This afternoon A. and I met with M. … The high level of anxiety which fuels, by and large, his pot use began, he told us, eight years ago. He was dealing drugs for Hells Angels in London, Ontario at the time. In two separate incidents he was beaten badly in the face with a baseball bat (he owed HA for drugs confiscated during an undercover arrest) and stabbed seven times over various parts of his body (by a rival gang). Two metal plates hold his face together even yet - a fact which quite startled M.’s dentist during x-ray examination.
Entry 3 – May 21, 2009: I love the chaos of the kingdom of God. … Today I corrupted the youth with more derision of policing. The thermometer reached the upper eighties and poor people were everywhere as we walked together. Police were everywhere too. We witnessed officers stopping to engage three black men out of a crowd of dozens and dozens of similarly situated people in Allan Gardens. My Ojibway friend G. was along with us and finally pointed to his skin and said, “guilt by association.” A few minutes later he recounted five hours of gun pointing, forcible removal from his wheelchair, and badly bruised ribs during a five hour ordeal in his own room. He was guilty of nothing, and, in fact, not even charged with anything. G. was overtaken by stomach sickness before completing the walk, having thought he had taken a valium pill on his empty stomach, but in fact ingesting an unknown pill from his sister’s menagerie of pharmaceuticals.
I refrained from rehearsing the events of the drop-in with the wider youth group as I and they were in no mood by the time we met after volunteer and staff debrief. They each debriefed regarding the day and Seaton House/George Street was the runaway winner. Only D. and S. had been present to hear of the four hulking undercovers who finally stomped off, calling me useless to a colleague of mine, after I refused anything more than ‘I know the man in your picture.’ They wanted F. for a federal parole violation and threatened me with harbouring a wanted felon. This is a church, I replied, and there are hundreds of years of history of churches as sanctuaries. Another officer casually took the name of a half dozen friends sitting in the park. He was rather low-key until I insisted that he take seriously reports of security personnel threats, beatings, and attempts to push homeless men off the five story carpark across the street. He was more interested in information on break and enters into vehicles parked therein. Eventually he agreed that perhaps security there should be told that 51 division did not approve of physical maltreatment of poor people. Over the course of the drop-in I enjoyed several rounds of bridge, helped to negotiate the move-in procedure for a recent college graduate who has agreed to at least three months as the anchor member of the J. House, conversed with our managing director concerning the possibility of K. or others who might join us on staff, all the while keeping an eye on the ninth graders and negotiating a wide variety of requests for supplies, seating, and personal attention.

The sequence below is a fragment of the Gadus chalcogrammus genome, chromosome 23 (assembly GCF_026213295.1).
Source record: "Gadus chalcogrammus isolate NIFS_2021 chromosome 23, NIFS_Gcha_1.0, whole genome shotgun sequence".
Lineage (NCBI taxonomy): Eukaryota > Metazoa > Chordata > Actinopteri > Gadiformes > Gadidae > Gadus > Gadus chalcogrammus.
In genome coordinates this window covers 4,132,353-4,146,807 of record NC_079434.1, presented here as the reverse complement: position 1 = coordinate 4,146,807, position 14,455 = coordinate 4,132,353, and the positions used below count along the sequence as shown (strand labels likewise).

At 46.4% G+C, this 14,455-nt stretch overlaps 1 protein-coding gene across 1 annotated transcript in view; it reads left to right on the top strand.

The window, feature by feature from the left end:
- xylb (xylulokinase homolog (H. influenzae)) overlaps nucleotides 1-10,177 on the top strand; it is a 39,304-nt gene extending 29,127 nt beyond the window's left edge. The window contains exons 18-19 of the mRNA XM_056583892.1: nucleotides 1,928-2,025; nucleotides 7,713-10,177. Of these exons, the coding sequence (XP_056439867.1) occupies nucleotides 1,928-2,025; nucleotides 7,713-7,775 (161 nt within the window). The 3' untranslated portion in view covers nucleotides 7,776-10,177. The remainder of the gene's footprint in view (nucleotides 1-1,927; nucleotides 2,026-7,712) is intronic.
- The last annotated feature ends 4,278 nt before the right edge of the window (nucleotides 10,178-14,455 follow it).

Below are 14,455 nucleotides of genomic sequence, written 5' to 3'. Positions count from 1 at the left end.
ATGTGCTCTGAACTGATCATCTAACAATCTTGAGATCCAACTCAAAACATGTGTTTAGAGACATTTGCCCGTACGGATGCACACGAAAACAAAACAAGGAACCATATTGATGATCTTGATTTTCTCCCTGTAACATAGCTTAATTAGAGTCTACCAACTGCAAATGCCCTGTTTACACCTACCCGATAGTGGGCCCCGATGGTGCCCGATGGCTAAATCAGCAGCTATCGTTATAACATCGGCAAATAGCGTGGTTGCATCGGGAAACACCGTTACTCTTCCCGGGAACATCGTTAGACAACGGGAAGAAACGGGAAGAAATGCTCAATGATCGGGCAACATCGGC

A pint of liquid refreshment and sweet potato fries at the Artful Dodger took the edge of sheer exhaustion off just long enough for a longish conversation with W. …